October 8th, 2010

Rainbow || Rainbow northern lights.

(no subject)

My old high school English teacher, Mr. Dufault, is going through a difficult time. His mother just passed on and he's working through all the hassles that go along with modern-day death, all while his heart cries behind his strict façade.

I had him for three years of high school and very much wish I had had him for the fourth in-between. I don't say it lightly when I say that I love him; he was a gruff father-figure through my high school years and though I wouldn't have shown it through my first two years, I've always been very fond of him.

I'm also friends with his daughter, one year older than I, from when she came on the trip to Salem with our class. We walked through Salem and spoke all day; she told me the wonders of college and art school (RISD) while I offered anecdotes of her father-the-teacher, a side she didn't see daily. Through my Facebook relationship with these two, I've also seen much of Allyson's mother--Mr. Dufault's wife. She is incredibly loving with a great sense of humour (as one would have to be to live and love Mr. Dufault, chuckles). His son is also a riot.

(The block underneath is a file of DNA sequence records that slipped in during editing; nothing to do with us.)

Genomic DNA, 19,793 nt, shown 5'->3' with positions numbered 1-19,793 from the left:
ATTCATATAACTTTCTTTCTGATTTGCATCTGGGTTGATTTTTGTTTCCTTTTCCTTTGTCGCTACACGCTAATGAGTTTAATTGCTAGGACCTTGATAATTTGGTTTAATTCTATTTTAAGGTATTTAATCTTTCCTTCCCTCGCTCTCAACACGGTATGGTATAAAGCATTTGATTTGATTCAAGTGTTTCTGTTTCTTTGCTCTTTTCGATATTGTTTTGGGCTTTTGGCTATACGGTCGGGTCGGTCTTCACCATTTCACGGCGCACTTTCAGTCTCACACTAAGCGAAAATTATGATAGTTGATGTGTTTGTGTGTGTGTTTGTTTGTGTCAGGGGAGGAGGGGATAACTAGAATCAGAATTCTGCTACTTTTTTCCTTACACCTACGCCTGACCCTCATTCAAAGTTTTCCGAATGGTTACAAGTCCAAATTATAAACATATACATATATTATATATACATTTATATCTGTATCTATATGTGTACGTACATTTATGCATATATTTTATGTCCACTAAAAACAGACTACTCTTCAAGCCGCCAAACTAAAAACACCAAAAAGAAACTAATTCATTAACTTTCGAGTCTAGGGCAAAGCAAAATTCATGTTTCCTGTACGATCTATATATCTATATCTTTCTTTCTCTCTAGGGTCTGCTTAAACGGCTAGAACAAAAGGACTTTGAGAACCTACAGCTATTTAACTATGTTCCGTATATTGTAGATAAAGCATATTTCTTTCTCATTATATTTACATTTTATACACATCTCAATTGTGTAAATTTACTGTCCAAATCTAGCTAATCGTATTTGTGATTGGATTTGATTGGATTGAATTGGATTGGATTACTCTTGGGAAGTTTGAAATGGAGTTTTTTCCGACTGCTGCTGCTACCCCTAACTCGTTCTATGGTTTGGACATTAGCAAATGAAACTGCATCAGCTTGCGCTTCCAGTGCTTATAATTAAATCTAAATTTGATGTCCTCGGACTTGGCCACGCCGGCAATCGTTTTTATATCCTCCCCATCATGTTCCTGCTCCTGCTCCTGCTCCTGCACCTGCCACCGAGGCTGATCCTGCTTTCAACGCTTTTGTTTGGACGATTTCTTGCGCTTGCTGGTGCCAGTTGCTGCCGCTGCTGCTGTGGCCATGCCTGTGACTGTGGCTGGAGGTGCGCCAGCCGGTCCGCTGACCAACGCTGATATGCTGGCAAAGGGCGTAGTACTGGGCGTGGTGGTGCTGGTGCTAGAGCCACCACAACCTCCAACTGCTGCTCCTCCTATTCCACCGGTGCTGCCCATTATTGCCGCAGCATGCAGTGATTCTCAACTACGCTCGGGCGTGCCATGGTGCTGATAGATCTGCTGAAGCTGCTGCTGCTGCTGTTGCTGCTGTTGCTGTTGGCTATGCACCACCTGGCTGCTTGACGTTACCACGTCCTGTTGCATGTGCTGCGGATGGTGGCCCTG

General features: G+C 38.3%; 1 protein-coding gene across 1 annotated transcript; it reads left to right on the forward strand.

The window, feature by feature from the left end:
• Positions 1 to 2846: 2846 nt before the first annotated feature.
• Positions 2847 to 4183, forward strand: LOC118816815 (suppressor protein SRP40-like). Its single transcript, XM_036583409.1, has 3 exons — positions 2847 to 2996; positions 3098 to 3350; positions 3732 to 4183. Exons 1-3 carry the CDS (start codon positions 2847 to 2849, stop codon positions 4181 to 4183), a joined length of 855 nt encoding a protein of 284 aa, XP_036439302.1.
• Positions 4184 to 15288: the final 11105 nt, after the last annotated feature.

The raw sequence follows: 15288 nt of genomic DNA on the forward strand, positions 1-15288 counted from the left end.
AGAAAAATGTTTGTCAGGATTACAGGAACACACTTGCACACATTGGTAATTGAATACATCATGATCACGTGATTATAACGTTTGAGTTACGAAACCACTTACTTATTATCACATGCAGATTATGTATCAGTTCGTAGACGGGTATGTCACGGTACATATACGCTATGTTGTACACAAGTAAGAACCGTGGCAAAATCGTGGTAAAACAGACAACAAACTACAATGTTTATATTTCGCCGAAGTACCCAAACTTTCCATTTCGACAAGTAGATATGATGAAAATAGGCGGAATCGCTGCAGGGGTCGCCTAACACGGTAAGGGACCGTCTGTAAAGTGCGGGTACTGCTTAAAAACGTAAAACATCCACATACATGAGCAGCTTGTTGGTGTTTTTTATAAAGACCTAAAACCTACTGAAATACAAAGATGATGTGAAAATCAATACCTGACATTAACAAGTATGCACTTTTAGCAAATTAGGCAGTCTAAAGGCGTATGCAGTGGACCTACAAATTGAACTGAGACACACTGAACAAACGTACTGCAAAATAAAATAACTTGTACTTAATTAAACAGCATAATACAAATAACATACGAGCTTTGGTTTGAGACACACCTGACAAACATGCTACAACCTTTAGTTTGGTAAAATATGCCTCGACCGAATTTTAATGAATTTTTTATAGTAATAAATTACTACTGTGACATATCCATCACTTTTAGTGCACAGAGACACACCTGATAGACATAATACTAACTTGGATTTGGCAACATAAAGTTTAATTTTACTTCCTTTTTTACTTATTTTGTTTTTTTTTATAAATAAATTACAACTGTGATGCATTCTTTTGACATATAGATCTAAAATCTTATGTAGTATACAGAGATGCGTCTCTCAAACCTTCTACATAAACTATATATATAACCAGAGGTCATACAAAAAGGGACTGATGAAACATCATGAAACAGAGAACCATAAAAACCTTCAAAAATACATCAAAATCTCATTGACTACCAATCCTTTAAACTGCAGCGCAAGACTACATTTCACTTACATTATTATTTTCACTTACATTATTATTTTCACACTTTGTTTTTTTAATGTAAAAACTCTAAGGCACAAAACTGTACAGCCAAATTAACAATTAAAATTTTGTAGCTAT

I don't particularly do prayers by the limited definition, but I do keep people in mind and try to consciously send my love. If you could join me in keeping Mr. Dufault and his family in your mind/heart and send some white-light thoughts their way I would very much appreciate it.

I posted a message on Facebook and have had many comments, especially from ex-students. We all love Mr. Dufault! Grumpy old git. Hopefully his family and sense of humour will get him through this as well.
Rainbow || Rainbow northern lights.

(no subject)

I had dreams of romping through literary pieces again. I also had dreams of meeting up with old science teachers.

With thinking of Mr. Dufault so often, I am reminded of how much I miss his teaching and his subject. Once upon a time (and if I'm honest, probably still now), an English teacher (as a role) was about the closest person to my heart.

I never felt I was very good at literary analysis, and indeed never felt I had the knack, but I do miss it terribly.

English and science. They'll forever be warring and fraternising alternatively within me. I think half the point of my doing a science course is to reunite them with greater strength, rid myself of the warring. I want to lengthen the moments of gazing at the world with amazement and wonder, both with scientific appreciation and a word-smith's flowing ideas.

Goodness gracious, I miss grammar lessons!

But, as Mr. Dufault has always said, "It's time to play school," and for now that is not English. Science, we're together again.
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